Radiofrequency (RF) ablation is a localized thermal therapy used to eradicate tumors by heating the tissue. RF ablation plays an increasingly important role in the management of metastasis, including colorectal cancer as well as hepatocellular carcinoma (1). However, extrahepatic tumor seeding has been reported in 0.47–12% of cases of thermal ablation (2345). Several risk factors associated with extrahepatic tumor seeding after RF ablation have been identified, including subcapsular location, poor histological differentiation, tumor biopsy prior to RF ablation, larger tumor size, and direct puncture of the tumor (23678). Subcapsular location of the tumor as a risk factor for extrahepatic tumor seeding has been explained based on increased intratumoral pressure with subsequent rupture of the liver capsule and a higher risk of dissemination of viable tumor cells into the peritoneal cavity by direct puncture of the tumor without traversing the normal parenchyma (29). Several studies have attempted to reduce tumor seeding after RF ablation of subcapsular tumors (10111213). The reported methods to reduce tumor seeding and obtain adequate ablation margins were the no-touch wedge ablation technique and the angled-tip method (101114), which avoid direct puncture of the tumor. Low-power RF ablation has been reported as a power-applying protocol to avoid a rapid increase in intratumoral pressure and steam popping compared to that in high-power RF ablation (1213). Some studies have reported that the efficacy and safety of low-power RF ablation in tumor ablation was comparable to that of high-power RF ablation (1215). However, the role of low-power RF ablation in reducing tumor seeding after ablation of subcapsular tumors has not been clearly demonstrated, since tumor seeding is very rare and generally happens long after RF ablation.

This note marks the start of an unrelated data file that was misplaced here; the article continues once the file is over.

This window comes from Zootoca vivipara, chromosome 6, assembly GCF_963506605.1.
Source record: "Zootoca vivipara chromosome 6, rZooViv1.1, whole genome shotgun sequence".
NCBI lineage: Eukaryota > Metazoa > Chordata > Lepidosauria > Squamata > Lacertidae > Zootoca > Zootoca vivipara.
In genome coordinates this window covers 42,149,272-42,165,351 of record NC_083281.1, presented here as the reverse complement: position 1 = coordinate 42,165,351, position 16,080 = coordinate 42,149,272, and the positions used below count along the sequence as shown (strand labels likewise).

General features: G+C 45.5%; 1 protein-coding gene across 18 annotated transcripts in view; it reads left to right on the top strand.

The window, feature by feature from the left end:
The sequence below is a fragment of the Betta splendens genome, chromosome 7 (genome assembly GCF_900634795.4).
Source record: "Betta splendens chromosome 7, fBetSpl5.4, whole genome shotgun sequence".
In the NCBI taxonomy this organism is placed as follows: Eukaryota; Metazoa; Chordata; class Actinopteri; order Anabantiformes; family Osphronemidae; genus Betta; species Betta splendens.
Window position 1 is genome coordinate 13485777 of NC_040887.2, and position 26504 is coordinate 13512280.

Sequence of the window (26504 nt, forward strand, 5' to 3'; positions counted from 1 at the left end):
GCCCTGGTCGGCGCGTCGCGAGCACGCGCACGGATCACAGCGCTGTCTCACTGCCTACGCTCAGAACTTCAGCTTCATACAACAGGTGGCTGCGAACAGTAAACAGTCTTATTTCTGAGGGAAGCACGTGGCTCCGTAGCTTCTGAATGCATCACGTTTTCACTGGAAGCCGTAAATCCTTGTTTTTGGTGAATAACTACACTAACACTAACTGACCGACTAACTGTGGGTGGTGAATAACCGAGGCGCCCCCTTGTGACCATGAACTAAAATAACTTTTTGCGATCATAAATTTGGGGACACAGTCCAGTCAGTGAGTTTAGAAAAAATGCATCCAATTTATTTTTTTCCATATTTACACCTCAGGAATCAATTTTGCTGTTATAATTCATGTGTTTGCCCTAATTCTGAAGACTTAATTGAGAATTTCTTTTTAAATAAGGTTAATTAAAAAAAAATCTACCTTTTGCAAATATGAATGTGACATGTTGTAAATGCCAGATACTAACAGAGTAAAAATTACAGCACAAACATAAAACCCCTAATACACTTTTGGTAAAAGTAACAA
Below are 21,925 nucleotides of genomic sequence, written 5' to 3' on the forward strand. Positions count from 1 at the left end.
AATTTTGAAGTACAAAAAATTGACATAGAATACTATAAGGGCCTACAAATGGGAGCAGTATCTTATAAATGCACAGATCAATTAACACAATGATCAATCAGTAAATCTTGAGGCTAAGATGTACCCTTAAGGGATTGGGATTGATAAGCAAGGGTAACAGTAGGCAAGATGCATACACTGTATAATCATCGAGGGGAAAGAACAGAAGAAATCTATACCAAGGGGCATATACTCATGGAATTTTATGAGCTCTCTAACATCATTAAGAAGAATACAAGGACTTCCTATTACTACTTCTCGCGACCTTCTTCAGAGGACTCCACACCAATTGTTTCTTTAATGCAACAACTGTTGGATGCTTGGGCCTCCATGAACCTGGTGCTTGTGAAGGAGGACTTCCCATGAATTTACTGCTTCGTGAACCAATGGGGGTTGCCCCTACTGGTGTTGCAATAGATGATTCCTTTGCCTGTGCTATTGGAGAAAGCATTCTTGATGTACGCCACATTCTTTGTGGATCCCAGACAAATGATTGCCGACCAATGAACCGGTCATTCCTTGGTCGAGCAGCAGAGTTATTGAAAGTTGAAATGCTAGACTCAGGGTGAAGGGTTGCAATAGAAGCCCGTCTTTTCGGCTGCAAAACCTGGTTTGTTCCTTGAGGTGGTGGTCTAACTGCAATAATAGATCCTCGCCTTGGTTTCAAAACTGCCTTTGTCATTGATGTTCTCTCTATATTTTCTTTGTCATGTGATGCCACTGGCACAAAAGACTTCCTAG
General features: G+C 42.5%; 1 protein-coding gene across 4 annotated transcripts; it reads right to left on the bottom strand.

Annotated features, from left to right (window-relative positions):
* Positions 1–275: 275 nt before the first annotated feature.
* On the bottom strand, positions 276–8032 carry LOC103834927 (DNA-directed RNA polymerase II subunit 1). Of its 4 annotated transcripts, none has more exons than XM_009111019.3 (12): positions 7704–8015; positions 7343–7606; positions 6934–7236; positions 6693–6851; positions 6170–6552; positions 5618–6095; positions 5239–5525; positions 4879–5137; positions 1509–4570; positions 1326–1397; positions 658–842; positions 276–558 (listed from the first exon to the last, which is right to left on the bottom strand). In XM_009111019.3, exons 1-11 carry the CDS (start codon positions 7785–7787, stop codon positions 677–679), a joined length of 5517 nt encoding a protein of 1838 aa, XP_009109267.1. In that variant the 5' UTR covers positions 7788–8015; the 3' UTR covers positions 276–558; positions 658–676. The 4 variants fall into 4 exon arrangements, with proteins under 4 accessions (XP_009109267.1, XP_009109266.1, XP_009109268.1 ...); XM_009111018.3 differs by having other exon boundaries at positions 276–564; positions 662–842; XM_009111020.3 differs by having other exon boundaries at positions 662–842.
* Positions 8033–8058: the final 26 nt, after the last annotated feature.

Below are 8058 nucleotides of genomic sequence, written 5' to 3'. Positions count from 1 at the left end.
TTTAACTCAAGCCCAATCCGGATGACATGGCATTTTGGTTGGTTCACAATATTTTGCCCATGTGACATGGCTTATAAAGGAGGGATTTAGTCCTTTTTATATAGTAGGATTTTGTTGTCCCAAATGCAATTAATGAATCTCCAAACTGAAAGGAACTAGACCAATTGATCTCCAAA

Therefore, the aim of this study was to evaluate the impact of energy and access methods on extrahepatic tumor spreading and the ablation zone in an ex vivo subcapsular tumor mimic model with a risk of extrahepatic tumor spreading.

MATERIALS AND METHODS

Preparation of the Tumor Mimic Model